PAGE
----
Huge Functionality, Small Package: A Custom Tablet, Raspberry Style

As the adage goes, “if you want something done right, do it yourself.” Desirous of a tablet but preferring to eschew consumer models, [Stefan Vorkoetter] constructed his own compact and lightweight Raspberry Pi tablet, covering several extra miles in the process.

The tablet makes use of a Raspberry Pi 3 and the official touchscreen, with the final product marginally larger than the screen itself. Designed with a ‘slimmer the better’ profile in mind, [Vorkoetter] had to modify several components to fit this precept; most obvious of these are the removal of the Pi’s GPIO headers, USB, and Ethernet ports, and removing the USB power out port from the touchscreen controller board so the two could be mounted side-by-side.

An Adafruit PowerBoost 1000C handles charging the 6200 mAh battery — meaning up to six hours(!) of YouTube videos — via a micro USB, but only after [Vorkoetter] attached a pair of home-made heatsinks due to negligible air flow within the case. A modified USB audio adapter boosts the Pi’s audio capabilities, enabling the use of headphones, a mic, and a built-in speaker which is attached to the tablet’s back cover.

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Wooden Laptop Enclosure: New Life for Old Thinkpad

Technology is designed to serve us and make our lives better. When a device gets outdated, it is either disposed of or is buried in a pile of junk never to be seen again. However, some individuals tend to develop a certain respect for their mechanical servants and make an effort to preserve them long after they have become redundant.

My relationship with my first laptop is a shining example of how to hold onto beloved hardware way too long. I converted that laptop into a desktop with a number of serious modifications which helped me learn about woodworking along the way. Maybe it’s more pragmatic to just buy new equipment. But you spend so much time each day using your devices. It is incredibly satisfying to have a personal connection that comes from pouring your own craftsmanship into them.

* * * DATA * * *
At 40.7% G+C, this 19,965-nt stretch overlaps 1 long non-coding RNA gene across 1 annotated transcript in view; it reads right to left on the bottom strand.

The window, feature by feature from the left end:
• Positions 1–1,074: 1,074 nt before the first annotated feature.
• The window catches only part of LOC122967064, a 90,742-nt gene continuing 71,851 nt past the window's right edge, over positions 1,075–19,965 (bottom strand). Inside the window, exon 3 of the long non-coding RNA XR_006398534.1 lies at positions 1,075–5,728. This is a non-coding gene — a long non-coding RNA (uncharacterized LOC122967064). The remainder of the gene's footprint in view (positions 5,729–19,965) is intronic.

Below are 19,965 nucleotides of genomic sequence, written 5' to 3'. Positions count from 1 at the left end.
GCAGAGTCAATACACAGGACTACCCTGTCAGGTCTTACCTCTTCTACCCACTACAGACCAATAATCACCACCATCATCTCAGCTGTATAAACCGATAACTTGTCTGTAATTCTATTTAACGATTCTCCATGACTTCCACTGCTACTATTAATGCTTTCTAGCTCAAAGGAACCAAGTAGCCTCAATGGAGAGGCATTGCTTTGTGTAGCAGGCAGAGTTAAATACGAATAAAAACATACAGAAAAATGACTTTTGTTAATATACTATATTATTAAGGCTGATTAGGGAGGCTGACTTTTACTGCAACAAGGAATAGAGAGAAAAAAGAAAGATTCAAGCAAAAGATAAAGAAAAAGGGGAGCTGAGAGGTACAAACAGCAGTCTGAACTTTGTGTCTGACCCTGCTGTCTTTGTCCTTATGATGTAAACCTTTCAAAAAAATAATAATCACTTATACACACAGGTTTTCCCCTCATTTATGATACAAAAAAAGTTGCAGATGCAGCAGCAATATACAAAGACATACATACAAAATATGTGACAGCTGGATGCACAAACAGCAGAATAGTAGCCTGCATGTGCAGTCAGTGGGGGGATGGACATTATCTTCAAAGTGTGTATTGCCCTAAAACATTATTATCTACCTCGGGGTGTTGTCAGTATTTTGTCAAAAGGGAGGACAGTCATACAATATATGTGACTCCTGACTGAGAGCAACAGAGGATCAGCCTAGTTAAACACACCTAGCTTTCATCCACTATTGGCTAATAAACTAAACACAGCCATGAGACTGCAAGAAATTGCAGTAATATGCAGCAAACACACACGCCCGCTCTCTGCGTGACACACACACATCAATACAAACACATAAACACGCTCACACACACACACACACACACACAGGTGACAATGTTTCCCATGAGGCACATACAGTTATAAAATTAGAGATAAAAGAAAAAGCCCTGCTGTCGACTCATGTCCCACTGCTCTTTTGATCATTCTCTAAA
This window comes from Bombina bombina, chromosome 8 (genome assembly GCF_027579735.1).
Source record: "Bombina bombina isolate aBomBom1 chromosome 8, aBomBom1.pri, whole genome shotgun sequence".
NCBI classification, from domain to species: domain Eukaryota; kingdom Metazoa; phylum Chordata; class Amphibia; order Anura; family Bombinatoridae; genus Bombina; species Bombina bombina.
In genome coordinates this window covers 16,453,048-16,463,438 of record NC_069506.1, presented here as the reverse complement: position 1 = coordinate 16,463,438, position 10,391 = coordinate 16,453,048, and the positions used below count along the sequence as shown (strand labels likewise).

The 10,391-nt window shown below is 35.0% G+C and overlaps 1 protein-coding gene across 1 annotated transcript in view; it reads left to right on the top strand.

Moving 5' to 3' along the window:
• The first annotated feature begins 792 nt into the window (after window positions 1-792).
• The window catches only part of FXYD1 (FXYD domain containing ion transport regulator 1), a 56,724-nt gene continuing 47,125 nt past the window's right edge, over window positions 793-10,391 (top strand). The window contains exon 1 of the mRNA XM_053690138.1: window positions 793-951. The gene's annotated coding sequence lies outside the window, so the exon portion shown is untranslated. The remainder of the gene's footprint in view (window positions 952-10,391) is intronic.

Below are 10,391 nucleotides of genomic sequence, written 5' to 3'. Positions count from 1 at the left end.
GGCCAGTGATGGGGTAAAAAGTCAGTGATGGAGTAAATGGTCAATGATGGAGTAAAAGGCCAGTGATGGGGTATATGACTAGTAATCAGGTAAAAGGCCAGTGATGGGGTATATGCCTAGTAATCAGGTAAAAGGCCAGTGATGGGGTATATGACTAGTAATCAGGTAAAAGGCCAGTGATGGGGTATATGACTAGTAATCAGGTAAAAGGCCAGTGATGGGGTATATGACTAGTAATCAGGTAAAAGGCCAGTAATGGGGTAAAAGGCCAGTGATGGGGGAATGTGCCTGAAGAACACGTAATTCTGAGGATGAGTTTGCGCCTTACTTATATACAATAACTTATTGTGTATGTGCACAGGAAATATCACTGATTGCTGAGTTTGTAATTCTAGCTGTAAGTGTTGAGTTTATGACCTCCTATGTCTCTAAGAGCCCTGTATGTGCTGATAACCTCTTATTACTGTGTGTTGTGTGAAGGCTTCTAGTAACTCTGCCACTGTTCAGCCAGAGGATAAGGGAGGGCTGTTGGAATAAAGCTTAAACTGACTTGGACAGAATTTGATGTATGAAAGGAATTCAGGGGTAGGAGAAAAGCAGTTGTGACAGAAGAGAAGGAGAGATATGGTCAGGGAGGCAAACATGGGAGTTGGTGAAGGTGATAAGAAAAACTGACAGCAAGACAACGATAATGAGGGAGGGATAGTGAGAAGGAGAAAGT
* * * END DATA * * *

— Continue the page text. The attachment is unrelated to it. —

Why the Effort?

IBM Thinkpad R60 via Notebook Review

The laptop in question is an IBM R60 which I lugged around during the first three years after I graduated. It was my companion during some tough times and naturally, I developed a certain attachment to it. With time its peripherals failed including the keyboard which housed the power switch and it was decided that the cost of repair would outweigh its usefulness.

Then came the faithful day when I was inspired to make something with the scrap wood that had accumulated in my workshop. This would be my second woodworking project ever and I did not have the professional heavy machinery advertised in most YouTube videos. Yet I had two targets in mind with this project.

  1. Make the R60 useful again.
  2. Learn about woodworking for creating enclosures for future projects.

Armed with mostly hand tools, a drill and a grinder that was fitted with a saw blade, I started with the IBM R60 to all-in-one PC mod. Following is a log of things I did and those I regret not doing a.k.a. lessons learned. Read on.

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Summer Is Approaching. Are You Prepared To Relax?

[Blake Schreurs] found himself in dire straights — there was a critical lack of available hammocks in his immediate vicinity, and he wanted one. Fast. So he built a hammock stand in half an afternoon.

Initially dismayed by the cost of store-bought models, [Schreurs]’ hammock stand is perfect for woodworking-newbies and yard-loungers on a budget alike, as the build requires only a few straight cuts and some basic tools to whip up.

After cutting and laying out the lumber to make sure that it will all fit together as intended, [Schreurs] aligned and drilled holes through the pieces — don’t worry, he’s included the measurements in his post. Playing a game of connect-the-boards-with-carriage-bolts-nuts-and-washers — with a minor pause in the action to attach the feet to the base — all but finished this quick build. All that’s missing now is a hammock in which to recline!

One final note: be sure to use galvanized hardware for this — or any — project that’s expected to spend time out in the elements. Rust is not usually your friend!

Lounging in your backyard beginning to feel a little cramped? Take you relaxation on the road.

Plywood Steals the Show from Upcycled Broken Glass Art Lamps

You can tell from looking around his workshop that [Paul Jackman] likes plywood even more than we do. And for the bases of these lamps, he sandwiches enough of the stuff together that it becomes a distinct part of the piece’s visuals. Some work with a router and some finishing, and they look great! You can watch the work, and the results, in his video embedded below.